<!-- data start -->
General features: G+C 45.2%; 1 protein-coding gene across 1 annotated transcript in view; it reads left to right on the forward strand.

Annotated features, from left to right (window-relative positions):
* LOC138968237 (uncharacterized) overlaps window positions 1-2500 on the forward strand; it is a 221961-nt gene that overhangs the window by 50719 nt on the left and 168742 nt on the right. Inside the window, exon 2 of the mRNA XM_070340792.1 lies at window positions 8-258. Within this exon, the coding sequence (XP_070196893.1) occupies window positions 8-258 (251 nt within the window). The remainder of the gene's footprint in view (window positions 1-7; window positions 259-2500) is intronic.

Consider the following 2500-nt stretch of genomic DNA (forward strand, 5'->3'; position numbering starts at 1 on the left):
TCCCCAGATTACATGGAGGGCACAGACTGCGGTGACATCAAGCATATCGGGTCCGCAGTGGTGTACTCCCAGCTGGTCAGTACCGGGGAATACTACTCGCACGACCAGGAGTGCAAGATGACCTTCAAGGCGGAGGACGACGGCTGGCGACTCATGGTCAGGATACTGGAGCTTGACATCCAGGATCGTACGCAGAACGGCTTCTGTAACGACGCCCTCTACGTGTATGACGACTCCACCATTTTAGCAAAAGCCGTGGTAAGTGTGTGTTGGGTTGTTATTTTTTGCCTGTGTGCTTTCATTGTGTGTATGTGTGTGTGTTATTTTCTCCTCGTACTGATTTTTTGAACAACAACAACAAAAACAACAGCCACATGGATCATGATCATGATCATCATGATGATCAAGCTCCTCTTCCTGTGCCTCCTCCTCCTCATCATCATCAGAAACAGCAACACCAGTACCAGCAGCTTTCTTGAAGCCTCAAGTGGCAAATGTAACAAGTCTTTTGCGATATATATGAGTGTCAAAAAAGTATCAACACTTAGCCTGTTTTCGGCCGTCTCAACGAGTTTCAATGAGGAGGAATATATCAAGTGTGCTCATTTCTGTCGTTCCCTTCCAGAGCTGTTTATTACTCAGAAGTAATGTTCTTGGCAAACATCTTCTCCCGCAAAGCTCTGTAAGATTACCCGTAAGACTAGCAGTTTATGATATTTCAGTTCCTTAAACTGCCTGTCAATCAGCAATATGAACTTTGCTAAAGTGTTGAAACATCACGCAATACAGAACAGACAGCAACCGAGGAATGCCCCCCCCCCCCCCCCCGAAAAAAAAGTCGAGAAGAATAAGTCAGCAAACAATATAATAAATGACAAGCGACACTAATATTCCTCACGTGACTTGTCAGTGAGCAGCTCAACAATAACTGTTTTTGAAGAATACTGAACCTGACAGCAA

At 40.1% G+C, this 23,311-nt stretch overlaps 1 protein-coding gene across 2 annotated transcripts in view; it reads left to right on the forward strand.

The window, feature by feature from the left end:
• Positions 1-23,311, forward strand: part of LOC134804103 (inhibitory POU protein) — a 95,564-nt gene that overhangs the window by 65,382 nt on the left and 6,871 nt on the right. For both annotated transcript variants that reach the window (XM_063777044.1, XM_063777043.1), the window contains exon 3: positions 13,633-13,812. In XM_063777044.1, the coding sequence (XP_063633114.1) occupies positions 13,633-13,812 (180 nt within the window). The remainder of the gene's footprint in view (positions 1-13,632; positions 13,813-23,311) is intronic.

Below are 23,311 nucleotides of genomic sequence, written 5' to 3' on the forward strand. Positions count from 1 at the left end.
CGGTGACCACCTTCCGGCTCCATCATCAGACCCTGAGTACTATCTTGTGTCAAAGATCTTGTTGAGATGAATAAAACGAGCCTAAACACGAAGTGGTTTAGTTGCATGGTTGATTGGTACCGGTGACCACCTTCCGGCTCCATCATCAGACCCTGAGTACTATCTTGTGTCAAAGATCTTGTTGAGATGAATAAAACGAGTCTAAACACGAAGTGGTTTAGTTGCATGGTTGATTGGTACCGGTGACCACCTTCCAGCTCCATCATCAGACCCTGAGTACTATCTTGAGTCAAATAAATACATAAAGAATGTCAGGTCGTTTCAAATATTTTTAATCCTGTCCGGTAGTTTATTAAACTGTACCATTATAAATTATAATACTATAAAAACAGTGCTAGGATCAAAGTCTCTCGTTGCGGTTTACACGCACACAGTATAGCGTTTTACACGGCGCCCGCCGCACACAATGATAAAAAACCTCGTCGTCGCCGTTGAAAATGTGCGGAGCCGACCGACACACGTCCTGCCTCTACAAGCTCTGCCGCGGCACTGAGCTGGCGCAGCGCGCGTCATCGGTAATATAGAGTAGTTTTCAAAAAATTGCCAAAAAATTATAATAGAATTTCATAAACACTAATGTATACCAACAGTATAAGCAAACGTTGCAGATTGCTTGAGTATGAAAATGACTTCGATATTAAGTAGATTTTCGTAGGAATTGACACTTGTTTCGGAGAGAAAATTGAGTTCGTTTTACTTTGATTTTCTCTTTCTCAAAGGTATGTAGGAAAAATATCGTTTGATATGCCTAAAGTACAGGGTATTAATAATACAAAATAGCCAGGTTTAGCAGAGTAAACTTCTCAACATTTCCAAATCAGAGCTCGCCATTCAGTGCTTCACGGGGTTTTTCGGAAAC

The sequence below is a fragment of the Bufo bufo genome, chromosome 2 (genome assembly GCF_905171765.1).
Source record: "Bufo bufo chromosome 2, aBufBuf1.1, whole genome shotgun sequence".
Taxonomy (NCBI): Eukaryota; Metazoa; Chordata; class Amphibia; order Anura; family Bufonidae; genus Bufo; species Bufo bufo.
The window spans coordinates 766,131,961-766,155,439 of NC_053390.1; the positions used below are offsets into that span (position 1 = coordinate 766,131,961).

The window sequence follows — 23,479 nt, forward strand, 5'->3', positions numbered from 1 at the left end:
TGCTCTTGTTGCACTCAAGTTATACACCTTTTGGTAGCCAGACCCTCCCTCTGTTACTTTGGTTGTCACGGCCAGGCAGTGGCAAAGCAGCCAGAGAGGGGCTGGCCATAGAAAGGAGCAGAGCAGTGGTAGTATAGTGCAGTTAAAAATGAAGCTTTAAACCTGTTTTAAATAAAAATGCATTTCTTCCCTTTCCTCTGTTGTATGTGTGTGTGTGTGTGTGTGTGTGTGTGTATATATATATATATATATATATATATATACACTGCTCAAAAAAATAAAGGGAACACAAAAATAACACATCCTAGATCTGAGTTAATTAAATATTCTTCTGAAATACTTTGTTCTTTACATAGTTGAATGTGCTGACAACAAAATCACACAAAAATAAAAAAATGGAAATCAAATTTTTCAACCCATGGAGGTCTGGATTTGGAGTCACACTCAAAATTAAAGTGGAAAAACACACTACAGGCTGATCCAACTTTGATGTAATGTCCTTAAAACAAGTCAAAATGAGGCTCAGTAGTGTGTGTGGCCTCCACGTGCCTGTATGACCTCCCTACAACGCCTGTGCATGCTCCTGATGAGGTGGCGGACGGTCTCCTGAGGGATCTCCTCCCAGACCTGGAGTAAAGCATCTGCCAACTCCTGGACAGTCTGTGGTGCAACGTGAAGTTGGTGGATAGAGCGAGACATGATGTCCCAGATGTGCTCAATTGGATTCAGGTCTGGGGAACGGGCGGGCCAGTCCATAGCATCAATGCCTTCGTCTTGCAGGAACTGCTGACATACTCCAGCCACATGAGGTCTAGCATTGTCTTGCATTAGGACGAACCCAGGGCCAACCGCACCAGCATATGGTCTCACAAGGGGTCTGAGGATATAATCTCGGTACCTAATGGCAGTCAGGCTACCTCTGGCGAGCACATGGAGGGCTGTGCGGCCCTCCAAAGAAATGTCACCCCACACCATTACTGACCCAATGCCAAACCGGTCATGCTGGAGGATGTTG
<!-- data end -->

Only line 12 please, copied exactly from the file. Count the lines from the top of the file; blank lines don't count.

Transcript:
Source record: "Bufo bufo chromosome 2, aBufBuf1.1, whole genome shotgun sequence".